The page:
Good intro to what green electricity is and how it’s delivered.
Oil is a finite resource, and its use is increasing dramatically. This can only mean one thing – it’s not going to be around for much longer. ‘Peak’ oil‘ means the point of maximum production, after which prices increase and production tails off to (eventually) tiny amounts as we try and find the last drops from currently uneconomical fields. As most of our food (especially in the West) depends on oil for fertilizers, machinery and transport, unless we have alternative energy supplies, or you produce your own food (and manage to hang on to it), you’re going to go very hungry.
Peak uranium is happening too, although thorium from sea water, in liquid fluoride thorium reactors, means that nuclear power can be around for a long time – even longer if financially viable nuclear fusion can ever be harnessed. But should we move that way? The nuclear option is potentially extremely dangerous – the fact that Chernobyl and Fukushima are now household names attests to that. And there’s the question of nuclear waste, which is highly dangerous for tens of thousands of years (and we’re still discovering Roman ruins from a couple of thousand years ago!). And yet nuclear continues to receive billions in taxpayer subsidies while renewables receive next to nothing. Also, nuclear can’t be owned by communities and individuals, only corporations or states, and as mentioned above, we don’t believe that it’s good for our energy supply to be concentrated in the corporate sector.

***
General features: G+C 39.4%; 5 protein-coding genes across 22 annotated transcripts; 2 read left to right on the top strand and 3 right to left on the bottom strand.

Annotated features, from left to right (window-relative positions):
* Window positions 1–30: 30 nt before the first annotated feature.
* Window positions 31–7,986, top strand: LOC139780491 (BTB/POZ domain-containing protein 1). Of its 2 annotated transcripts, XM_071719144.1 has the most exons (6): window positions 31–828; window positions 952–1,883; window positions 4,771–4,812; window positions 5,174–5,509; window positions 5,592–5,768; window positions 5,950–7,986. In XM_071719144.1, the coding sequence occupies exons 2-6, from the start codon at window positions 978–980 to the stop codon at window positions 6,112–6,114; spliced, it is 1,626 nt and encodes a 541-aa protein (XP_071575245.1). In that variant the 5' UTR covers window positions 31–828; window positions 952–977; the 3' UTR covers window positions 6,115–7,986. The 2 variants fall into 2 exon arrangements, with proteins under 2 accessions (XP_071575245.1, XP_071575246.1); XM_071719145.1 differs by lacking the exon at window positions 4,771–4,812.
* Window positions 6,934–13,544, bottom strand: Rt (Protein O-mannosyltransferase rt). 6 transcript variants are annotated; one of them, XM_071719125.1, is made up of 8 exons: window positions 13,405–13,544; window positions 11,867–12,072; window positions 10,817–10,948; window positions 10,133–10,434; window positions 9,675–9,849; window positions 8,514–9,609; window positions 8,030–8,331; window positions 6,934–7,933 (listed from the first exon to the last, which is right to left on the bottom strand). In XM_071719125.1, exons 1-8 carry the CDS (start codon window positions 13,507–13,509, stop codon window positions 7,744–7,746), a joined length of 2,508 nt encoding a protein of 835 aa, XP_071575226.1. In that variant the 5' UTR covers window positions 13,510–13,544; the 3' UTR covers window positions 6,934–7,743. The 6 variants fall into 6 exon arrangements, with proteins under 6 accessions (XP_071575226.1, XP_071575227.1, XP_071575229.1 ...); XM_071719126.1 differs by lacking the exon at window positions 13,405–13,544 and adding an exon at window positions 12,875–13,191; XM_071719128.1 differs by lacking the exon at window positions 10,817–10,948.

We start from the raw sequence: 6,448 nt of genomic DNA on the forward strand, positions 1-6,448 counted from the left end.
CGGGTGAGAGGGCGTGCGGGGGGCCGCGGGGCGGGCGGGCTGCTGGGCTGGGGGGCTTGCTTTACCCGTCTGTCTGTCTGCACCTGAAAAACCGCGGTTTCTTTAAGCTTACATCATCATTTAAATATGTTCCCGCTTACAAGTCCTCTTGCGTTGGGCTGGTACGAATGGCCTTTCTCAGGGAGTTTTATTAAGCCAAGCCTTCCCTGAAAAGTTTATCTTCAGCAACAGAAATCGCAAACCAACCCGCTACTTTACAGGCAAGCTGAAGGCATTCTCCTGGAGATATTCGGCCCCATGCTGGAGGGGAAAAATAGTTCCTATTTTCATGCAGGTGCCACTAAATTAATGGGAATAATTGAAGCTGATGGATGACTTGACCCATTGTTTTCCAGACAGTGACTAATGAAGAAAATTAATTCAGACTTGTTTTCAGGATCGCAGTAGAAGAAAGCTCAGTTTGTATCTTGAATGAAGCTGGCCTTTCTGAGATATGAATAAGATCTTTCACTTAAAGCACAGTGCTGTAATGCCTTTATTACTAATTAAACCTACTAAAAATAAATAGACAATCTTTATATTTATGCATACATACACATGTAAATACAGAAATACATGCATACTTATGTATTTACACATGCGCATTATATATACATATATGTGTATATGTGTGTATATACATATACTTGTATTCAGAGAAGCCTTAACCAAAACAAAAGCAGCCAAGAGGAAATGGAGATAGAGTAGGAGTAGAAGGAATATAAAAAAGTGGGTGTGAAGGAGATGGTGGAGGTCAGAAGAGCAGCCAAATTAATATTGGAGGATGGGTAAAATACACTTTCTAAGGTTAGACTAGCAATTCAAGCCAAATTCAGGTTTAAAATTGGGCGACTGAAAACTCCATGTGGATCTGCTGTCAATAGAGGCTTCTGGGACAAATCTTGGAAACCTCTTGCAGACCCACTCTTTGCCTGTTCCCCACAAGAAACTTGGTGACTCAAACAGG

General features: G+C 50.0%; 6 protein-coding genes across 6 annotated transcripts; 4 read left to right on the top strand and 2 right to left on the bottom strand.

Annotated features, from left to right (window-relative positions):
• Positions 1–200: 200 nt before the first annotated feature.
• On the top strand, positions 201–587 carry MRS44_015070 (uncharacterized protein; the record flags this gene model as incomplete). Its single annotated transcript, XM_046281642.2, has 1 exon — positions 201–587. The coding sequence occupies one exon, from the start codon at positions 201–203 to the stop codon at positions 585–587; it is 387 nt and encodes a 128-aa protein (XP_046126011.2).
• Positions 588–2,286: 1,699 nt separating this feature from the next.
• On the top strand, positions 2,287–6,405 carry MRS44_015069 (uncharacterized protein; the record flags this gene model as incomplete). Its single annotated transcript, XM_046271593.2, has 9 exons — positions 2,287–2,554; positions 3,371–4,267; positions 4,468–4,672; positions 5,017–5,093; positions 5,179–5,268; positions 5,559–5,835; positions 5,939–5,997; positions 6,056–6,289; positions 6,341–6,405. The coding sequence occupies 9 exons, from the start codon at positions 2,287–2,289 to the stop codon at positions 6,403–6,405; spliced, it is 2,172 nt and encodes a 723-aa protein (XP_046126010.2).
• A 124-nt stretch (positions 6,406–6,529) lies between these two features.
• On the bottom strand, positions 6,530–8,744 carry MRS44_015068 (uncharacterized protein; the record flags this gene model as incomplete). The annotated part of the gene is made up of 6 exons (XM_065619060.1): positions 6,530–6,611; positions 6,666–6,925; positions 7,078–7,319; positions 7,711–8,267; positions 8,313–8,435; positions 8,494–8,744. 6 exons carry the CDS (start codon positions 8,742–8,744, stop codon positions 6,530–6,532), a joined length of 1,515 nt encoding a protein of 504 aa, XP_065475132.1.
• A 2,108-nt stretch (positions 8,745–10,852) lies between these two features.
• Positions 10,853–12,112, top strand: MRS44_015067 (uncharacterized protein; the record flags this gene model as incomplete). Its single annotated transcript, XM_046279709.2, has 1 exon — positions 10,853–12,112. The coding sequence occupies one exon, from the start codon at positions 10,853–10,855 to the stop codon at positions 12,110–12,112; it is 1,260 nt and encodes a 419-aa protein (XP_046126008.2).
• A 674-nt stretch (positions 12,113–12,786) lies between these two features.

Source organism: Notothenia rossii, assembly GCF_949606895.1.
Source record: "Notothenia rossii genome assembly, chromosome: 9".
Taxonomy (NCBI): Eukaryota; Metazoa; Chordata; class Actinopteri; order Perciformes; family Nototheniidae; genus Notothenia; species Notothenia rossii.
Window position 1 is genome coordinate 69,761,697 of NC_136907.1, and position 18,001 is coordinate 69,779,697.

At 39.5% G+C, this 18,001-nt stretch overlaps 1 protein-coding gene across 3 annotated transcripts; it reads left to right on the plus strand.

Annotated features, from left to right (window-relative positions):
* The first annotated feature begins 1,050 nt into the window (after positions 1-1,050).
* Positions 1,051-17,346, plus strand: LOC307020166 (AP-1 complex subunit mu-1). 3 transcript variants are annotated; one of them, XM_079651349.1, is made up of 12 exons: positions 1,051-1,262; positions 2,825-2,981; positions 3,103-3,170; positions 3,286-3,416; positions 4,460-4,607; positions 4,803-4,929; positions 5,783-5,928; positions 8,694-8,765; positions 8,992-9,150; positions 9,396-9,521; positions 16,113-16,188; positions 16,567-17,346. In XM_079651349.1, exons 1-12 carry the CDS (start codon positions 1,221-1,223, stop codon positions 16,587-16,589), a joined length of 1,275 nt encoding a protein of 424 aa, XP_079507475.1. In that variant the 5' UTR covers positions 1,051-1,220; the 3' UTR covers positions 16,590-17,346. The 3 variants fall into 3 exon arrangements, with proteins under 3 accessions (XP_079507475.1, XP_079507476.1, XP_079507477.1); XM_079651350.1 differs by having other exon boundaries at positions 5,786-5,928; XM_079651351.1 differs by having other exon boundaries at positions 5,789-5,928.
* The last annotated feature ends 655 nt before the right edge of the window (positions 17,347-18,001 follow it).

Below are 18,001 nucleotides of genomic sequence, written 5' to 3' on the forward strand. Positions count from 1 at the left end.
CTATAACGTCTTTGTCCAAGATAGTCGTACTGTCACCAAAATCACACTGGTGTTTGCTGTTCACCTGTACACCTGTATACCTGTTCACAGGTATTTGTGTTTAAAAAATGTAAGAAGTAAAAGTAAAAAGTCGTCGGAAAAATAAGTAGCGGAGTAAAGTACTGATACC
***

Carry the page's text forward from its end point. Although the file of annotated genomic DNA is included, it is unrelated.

Who knows, there may be an invention around the corner that will solve these problems, but it’s not looking likely, and it’s too much of a risk to do nothing.